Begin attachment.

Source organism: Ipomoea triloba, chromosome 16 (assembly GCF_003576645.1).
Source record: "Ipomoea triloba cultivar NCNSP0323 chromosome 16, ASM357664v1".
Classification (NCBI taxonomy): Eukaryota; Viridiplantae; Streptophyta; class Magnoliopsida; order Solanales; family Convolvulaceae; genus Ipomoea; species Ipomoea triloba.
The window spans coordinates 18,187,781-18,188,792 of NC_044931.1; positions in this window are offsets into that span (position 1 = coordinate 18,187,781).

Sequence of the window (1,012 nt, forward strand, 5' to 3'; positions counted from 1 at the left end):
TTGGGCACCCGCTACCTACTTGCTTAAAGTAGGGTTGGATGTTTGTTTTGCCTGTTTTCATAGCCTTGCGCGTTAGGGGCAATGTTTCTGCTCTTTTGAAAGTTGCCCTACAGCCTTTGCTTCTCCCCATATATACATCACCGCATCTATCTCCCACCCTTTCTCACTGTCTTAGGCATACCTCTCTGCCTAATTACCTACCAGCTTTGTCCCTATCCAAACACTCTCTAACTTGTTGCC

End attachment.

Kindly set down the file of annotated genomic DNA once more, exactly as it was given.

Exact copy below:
Source organism: Ipomoea triloba, chromosome 16 (assembly GCF_003576645.1).
Source record: "Ipomoea triloba cultivar NCNSP0323 chromosome 16, ASM357664v1".
Classification (NCBI taxonomy): Eukaryota; Viridiplantae; Streptophyta; class Magnoliopsida; order Solanales; family Convolvulaceae; genus Ipomoea; species Ipomoea triloba.
The window spans coordinates 18,187,781-18,188,792 of NC_044931.1; positions in this window are offsets into that span (position 1 = coordinate 18,187,781).

Sequence of the window (1,012 nt, forward strand, 5' to 3'; positions counted from 1 at the left end):
TTGGGCACCCGCTACCTACTTGCTTAAAGTAGGGTTGGATGTTTGTTTTGCCTGTTTTCATAGCCTTGCGCGTTAGGGGCAATGTTTCTGCTCTTTTGAAAGTTGCCCTACAGCCTTTGCTTCTCCCCATATATACATCACCGCATCTATCTCCCACCCTTTCTCACTGTCTTAGGCATACCTCTCTGCCTAATTACCTACCAGCTTTGTCCCTATCCAAACACTCTCTAACTTGTTGCC